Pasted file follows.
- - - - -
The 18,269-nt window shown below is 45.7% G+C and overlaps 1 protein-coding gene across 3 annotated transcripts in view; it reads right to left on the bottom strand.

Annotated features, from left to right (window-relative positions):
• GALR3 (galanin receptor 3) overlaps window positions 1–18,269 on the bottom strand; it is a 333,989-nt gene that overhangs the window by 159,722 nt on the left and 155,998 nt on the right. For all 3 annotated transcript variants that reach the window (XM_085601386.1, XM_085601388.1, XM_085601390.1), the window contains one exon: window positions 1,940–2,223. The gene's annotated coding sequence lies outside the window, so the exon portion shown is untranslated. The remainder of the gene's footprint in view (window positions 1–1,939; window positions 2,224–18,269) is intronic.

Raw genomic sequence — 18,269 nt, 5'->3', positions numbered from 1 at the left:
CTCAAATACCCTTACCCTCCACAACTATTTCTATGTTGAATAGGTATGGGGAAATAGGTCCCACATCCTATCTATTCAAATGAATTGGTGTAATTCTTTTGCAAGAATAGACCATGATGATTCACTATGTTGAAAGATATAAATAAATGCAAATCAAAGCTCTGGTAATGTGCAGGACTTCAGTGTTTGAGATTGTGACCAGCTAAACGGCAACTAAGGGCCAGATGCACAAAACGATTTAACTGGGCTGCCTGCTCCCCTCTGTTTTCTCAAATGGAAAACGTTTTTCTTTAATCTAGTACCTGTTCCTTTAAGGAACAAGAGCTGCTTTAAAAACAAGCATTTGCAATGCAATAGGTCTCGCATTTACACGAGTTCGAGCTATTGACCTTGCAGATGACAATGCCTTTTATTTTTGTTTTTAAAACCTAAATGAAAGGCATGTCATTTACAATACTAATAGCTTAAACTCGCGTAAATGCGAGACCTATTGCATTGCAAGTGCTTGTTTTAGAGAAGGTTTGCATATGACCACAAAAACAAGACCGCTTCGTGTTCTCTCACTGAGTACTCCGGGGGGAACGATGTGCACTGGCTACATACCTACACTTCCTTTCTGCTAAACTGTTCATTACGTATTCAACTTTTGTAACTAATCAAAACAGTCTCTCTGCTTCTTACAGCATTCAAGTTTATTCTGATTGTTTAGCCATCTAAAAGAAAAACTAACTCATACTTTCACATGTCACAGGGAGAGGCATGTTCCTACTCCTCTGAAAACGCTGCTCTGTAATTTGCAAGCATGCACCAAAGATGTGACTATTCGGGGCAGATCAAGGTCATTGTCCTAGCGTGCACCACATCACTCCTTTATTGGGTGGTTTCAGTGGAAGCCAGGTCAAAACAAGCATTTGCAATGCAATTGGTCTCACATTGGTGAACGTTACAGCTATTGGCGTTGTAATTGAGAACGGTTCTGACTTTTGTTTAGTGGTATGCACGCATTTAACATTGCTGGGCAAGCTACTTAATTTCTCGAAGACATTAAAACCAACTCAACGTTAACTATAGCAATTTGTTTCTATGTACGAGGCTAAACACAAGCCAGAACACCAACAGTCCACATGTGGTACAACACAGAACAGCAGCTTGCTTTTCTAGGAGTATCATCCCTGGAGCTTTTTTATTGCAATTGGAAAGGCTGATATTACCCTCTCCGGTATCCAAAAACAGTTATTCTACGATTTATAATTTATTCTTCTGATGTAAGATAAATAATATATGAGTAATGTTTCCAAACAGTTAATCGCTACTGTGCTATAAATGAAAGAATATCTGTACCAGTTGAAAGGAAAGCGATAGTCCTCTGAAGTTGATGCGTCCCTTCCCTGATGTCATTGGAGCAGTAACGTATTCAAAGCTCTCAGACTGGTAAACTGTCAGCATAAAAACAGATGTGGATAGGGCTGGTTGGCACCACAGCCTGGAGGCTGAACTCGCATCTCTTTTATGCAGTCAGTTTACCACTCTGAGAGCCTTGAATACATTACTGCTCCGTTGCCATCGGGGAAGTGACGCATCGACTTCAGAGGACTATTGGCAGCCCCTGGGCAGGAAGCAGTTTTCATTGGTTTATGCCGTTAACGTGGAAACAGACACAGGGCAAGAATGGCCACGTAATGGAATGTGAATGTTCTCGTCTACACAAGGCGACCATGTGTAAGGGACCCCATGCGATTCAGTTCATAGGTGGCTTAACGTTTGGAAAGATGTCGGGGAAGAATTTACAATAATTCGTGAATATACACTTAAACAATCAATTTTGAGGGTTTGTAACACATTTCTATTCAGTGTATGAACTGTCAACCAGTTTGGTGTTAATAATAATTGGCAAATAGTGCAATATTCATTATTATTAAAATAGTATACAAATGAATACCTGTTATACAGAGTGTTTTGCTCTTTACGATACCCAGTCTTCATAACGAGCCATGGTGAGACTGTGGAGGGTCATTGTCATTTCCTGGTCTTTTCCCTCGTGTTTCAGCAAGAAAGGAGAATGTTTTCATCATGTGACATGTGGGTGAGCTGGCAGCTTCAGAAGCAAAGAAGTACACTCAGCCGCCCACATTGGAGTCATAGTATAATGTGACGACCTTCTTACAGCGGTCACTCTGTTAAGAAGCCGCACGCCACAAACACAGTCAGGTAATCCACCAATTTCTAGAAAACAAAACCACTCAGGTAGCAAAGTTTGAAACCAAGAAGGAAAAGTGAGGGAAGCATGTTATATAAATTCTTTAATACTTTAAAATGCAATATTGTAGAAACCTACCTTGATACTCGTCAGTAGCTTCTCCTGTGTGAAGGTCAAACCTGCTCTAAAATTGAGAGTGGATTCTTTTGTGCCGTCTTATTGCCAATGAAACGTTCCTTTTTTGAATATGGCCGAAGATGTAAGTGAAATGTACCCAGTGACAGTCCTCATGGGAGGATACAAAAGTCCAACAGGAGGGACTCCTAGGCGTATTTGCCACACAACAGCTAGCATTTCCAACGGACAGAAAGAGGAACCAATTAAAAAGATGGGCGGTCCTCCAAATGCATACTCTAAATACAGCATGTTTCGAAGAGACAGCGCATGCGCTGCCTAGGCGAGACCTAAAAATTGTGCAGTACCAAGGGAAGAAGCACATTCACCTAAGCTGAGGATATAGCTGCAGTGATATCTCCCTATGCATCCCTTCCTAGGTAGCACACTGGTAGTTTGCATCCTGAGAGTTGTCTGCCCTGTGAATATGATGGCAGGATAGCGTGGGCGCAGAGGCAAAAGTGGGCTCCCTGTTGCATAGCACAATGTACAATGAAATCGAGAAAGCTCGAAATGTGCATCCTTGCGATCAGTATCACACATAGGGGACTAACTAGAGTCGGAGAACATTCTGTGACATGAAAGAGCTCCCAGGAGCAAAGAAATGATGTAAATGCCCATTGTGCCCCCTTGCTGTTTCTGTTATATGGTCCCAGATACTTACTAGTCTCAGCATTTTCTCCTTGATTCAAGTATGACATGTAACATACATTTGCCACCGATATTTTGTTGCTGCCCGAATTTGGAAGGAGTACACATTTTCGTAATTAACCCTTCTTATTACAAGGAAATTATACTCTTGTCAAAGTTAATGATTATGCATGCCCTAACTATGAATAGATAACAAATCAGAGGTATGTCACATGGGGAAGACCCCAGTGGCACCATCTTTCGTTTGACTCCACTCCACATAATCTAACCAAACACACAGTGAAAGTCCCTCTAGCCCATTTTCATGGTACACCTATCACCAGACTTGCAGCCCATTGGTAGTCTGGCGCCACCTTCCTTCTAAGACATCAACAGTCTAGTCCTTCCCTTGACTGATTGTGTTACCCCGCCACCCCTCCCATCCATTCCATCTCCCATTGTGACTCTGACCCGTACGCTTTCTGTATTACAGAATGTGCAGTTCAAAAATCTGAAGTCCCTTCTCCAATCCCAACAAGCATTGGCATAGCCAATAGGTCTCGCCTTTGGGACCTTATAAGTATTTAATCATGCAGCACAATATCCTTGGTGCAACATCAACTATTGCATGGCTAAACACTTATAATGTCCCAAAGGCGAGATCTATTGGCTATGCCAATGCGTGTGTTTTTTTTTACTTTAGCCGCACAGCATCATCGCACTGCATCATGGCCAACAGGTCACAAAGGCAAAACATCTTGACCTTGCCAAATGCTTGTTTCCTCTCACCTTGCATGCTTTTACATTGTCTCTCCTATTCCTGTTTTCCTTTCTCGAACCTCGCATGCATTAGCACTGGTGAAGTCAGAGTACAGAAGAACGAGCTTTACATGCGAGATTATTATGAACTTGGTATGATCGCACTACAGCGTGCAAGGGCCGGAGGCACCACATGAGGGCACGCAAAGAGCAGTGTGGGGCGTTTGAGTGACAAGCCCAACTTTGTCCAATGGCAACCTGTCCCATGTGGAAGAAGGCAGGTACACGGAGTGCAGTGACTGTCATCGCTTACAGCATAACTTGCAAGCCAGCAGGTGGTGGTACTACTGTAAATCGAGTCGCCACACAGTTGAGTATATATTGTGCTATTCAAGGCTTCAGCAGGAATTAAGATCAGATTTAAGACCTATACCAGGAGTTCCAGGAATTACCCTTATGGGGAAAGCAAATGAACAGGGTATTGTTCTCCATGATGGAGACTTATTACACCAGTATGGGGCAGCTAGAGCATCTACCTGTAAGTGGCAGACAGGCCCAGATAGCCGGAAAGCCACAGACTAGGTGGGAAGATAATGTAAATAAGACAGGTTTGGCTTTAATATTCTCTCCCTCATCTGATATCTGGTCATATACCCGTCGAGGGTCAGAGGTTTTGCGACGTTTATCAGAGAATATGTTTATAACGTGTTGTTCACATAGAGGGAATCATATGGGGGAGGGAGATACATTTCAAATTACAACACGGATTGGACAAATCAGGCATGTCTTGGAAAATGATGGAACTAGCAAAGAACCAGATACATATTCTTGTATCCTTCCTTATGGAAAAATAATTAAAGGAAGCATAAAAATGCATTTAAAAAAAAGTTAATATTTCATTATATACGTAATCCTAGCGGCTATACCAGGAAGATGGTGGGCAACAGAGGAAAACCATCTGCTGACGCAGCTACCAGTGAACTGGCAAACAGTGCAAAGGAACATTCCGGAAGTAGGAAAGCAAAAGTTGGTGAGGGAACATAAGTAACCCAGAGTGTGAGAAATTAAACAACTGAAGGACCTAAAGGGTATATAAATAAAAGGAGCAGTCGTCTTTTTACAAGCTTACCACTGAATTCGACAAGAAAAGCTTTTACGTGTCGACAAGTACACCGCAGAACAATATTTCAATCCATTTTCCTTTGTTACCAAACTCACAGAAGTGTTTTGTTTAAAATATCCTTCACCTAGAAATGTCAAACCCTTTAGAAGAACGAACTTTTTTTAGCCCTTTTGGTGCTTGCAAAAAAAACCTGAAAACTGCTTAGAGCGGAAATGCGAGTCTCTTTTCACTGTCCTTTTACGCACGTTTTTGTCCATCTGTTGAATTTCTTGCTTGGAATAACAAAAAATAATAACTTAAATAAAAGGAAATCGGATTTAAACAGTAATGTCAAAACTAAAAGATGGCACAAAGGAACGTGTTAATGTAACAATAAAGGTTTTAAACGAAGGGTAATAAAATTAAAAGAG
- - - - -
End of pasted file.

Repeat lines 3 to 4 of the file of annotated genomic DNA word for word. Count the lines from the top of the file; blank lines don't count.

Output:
• GALR3 (galanin receptor 3) overlaps window positions 1–18,269 on the bottom strand; it is a 333,989-nt gene that overhangs the window by 159,722 nt on the left and 155,998 nt on the right. For all 3 annotated transcript variants that reach the window (XM_085601386.1, XM_085601388.1, XM_085601390.1), the window contains one exon: window positions 1,940–2,223. The gene's annotated coding sequence lies outside the window, so the exon portion shown is untranslated. The remainder of the gene's footprint in view (window positions 1–1,939; window positions 2,224–18,269) is intronic.

Raw genomic sequence — 18,269 nt, 5'->3', positions numbered from 1 at the left: